The slide will cost you $10 for the day, not a bad deal for those who plan on using it over and over. A rock wall, which wasn’t open the day we went, costs the same. And the Wibit, which was a huge hit with the teenage boys and everyone else who tried it, is available for $10 for a 45-minute session.
You can buy all three together for $20, which will save you some money, but you might want to skip the rock wall and save your money for an extra session on the Wibit, pictured here (left).
Kayaks and paddleboards are available to rent for $10 an hour. Those who are serious about each might want to skip both — there’s none of the waves, scenery and wildlife that makes saltwater or whitewater kayaking and paddleboarding fun — but it’s great for those who don’t often get the chance and the always-calm waters make it ideal for first-timers.
For example, we have friends who will spend seven hours on Crystal River paddleboarding, and we told them the lagoon might not be for them. But another friend, who is convinced alligators, sharks and snakes will devour her and her family if she joins us on a river one weekend, went to the lagoon a week later on our recommendation and rented a paddleboard and kayak and absolutely loved it, with plans to return every chance they get this summer.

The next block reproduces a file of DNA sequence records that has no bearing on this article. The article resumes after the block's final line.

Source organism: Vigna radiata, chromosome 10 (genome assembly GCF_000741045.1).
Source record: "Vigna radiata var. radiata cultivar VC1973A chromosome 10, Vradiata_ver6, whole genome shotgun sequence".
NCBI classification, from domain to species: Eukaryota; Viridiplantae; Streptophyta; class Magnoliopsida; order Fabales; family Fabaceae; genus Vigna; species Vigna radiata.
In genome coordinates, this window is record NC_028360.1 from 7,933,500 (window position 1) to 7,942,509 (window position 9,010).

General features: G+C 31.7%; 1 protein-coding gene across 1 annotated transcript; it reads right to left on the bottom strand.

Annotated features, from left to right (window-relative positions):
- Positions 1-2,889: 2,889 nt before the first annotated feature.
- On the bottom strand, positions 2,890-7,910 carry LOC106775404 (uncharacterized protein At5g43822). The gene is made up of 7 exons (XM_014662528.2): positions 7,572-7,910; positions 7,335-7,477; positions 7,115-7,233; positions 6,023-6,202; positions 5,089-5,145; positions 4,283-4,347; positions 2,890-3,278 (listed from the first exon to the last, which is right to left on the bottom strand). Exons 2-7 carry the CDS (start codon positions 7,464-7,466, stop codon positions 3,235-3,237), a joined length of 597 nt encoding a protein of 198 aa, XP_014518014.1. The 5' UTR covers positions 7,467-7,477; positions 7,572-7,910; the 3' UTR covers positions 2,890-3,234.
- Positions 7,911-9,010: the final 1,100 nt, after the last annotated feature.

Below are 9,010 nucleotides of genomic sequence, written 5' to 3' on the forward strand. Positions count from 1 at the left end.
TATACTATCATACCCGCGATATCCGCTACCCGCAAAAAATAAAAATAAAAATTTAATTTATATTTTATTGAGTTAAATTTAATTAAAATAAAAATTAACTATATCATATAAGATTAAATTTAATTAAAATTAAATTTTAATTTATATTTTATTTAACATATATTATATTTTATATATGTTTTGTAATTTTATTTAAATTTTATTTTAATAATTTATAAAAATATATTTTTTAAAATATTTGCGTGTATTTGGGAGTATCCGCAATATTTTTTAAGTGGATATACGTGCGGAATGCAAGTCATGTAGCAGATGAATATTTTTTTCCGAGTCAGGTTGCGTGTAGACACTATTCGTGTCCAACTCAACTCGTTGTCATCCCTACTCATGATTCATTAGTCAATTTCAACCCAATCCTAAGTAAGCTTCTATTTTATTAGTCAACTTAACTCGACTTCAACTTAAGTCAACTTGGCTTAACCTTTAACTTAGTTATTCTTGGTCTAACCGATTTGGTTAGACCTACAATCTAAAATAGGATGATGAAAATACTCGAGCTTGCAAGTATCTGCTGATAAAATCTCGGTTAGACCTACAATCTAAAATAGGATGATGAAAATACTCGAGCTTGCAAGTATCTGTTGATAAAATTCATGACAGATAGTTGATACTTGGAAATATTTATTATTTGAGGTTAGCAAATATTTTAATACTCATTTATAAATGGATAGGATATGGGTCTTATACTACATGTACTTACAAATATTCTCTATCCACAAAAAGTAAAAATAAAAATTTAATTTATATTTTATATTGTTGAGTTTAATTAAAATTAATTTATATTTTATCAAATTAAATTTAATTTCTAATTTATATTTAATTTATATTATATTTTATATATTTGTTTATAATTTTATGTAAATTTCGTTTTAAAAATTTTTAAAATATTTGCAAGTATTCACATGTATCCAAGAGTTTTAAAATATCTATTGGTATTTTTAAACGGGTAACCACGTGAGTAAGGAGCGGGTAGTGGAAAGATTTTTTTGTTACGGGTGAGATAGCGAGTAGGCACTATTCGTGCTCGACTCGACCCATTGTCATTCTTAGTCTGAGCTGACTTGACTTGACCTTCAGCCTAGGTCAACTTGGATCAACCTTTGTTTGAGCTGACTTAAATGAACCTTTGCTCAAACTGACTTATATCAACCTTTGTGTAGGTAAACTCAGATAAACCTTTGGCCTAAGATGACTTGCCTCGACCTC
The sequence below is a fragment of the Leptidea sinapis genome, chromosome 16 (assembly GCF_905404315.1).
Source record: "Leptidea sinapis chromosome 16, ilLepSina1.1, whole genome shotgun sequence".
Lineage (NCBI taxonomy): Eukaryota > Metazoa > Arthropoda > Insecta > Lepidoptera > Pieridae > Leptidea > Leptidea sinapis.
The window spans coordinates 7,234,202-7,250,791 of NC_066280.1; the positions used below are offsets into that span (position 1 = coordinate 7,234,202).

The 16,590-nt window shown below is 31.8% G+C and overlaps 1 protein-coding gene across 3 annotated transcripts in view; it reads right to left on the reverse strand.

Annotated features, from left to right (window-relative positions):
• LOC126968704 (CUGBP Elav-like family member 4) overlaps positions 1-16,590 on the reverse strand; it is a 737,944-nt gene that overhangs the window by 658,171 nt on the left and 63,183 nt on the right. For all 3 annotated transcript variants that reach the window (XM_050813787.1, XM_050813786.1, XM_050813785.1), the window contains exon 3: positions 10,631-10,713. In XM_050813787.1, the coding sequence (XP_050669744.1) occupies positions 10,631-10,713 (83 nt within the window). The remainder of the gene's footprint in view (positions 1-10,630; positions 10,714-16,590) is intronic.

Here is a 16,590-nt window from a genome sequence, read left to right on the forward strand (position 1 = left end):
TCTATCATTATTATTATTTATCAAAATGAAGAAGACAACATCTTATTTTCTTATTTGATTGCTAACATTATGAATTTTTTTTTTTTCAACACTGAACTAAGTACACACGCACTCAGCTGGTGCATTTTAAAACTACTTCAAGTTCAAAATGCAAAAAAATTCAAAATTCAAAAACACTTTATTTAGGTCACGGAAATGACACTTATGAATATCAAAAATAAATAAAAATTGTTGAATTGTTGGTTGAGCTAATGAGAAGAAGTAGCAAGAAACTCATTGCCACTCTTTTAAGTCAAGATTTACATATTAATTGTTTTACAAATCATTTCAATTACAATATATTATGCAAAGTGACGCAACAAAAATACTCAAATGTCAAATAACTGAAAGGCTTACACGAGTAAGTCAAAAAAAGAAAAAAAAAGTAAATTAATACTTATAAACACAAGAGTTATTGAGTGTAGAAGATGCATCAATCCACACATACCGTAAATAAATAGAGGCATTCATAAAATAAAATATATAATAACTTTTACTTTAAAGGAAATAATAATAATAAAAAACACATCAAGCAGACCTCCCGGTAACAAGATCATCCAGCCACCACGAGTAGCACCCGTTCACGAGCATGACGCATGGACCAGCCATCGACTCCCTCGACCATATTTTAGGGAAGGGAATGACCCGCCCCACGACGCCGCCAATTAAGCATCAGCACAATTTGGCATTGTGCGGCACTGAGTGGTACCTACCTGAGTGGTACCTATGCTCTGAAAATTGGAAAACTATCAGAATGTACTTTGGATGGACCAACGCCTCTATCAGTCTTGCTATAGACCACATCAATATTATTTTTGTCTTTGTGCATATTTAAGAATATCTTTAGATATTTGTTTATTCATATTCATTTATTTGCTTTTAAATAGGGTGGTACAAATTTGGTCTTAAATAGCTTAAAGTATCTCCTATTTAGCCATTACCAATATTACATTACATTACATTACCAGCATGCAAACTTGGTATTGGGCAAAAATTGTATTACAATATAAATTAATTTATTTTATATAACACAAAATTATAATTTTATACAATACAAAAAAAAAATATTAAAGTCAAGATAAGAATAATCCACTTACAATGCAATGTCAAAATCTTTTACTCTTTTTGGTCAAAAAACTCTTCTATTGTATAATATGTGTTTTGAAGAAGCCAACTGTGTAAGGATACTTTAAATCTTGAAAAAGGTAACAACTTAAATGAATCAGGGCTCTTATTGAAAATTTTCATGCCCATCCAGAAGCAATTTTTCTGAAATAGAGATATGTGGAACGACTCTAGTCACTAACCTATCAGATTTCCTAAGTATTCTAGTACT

The lagoon does not allow outside food, although you can bring your own water. We brought a large thermos, but were shocked to see bottles of water on sale for only $1. There also were $5 mimosa and bloody Mary specials, beers were between $4-$6 and things like hot dogs ($3) and nachos ($4) were very reasonably priced.